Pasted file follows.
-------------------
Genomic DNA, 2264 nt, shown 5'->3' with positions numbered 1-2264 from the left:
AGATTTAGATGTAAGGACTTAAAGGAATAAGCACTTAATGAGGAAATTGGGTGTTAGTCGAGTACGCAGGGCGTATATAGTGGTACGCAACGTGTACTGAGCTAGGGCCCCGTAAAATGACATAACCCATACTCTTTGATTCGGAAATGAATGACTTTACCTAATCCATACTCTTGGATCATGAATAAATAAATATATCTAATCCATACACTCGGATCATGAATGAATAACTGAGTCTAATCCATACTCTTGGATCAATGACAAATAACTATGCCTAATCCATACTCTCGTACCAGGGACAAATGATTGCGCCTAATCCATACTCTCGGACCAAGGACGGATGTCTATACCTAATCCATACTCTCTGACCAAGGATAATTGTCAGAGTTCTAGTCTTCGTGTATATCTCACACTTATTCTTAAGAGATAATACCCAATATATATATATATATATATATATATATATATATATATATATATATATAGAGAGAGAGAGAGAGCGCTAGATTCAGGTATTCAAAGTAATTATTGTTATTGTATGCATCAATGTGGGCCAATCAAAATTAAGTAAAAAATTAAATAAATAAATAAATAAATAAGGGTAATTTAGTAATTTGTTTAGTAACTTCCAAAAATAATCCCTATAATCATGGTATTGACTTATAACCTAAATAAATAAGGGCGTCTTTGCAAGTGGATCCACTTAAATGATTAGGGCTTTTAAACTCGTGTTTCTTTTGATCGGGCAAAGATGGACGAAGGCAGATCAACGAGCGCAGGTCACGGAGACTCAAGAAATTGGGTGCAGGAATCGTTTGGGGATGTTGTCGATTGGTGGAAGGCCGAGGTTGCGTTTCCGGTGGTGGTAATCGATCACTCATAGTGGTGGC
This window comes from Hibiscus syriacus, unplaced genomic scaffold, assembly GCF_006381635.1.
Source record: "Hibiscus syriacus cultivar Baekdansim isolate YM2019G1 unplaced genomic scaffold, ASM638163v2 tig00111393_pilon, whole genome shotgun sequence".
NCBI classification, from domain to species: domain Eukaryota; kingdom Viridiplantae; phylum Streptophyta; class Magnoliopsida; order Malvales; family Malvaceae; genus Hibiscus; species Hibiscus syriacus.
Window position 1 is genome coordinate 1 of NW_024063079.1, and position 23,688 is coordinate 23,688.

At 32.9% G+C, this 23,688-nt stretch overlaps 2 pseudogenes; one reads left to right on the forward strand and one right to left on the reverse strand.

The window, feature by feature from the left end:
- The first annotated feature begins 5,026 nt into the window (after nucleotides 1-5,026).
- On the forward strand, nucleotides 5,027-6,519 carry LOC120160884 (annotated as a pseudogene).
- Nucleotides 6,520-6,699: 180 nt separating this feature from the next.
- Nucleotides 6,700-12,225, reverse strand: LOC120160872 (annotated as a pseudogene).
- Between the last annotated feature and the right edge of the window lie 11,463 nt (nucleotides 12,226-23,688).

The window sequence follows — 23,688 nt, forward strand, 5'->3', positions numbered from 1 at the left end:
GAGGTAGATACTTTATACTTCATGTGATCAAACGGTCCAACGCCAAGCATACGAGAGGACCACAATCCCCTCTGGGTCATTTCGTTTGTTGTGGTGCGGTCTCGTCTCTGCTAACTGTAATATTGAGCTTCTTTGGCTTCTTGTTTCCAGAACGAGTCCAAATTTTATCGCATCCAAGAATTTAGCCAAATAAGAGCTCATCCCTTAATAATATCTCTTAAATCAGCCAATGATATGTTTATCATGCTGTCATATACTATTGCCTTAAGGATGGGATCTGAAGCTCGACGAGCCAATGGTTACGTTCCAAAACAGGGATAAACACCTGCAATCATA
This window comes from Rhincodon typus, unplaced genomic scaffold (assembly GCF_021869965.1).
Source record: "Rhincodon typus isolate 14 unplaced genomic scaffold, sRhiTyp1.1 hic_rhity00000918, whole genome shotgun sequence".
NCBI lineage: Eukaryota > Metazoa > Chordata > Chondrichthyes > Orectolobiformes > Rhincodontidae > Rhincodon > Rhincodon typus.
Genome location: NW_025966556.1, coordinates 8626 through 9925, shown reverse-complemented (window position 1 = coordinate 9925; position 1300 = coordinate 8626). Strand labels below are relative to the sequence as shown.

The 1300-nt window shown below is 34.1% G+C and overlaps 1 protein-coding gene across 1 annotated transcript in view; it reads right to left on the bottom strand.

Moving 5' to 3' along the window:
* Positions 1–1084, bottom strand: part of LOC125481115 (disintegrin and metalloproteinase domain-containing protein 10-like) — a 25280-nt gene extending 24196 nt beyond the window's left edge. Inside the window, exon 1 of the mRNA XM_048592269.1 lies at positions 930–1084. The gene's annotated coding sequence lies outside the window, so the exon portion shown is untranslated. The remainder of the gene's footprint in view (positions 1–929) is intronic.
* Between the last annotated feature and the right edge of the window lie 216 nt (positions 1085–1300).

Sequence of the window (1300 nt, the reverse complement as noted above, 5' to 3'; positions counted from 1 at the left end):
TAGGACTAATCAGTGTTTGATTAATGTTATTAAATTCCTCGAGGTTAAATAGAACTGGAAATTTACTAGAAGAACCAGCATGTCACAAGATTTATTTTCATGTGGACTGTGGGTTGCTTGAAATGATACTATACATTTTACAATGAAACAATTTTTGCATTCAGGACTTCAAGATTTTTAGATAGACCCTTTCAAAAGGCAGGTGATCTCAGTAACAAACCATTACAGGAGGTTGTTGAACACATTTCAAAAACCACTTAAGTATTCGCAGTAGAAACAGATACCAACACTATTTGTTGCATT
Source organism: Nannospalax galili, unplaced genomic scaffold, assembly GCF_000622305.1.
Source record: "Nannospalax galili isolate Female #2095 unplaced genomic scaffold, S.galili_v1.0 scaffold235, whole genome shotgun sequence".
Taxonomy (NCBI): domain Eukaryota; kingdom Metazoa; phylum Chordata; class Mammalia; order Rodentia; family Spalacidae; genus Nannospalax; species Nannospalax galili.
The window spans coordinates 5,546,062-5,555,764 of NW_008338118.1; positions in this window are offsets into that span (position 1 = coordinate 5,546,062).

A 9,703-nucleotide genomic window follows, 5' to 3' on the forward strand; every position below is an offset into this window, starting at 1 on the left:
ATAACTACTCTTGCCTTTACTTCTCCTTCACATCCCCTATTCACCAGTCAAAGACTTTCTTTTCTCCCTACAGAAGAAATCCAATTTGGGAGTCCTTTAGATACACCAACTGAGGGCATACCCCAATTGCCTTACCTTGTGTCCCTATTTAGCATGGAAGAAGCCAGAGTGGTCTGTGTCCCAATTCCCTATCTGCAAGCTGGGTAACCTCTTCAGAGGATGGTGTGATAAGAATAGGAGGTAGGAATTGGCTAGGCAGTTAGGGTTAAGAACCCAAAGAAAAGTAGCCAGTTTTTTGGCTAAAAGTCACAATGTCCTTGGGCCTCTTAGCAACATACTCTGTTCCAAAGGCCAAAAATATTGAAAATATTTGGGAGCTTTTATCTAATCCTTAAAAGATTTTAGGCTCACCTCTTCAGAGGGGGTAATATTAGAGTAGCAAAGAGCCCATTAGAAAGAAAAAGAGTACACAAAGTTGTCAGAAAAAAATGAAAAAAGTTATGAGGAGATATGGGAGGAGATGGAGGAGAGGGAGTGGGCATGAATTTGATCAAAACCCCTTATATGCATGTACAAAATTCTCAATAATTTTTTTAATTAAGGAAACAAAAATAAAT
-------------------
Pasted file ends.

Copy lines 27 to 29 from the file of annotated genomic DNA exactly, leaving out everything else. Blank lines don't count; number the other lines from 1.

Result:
Source record: "Nannospalax galili isolate Female #2095 unplaced genomic scaffold, S.galili_v1.0 scaffold235, whole genome shotgun sequence".
Taxonomy (NCBI): domain Eukaryota; kingdom Metazoa; phylum Chordata; class Mammalia; order Rodentia; family Spalacidae; genus Nannospalax; species Nannospalax galili.
The window spans coordinates 5,546,062-5,555,764 of NW_008338118.1; positions in this window are offsets into that span (position 1 = coordinate 5,546,062).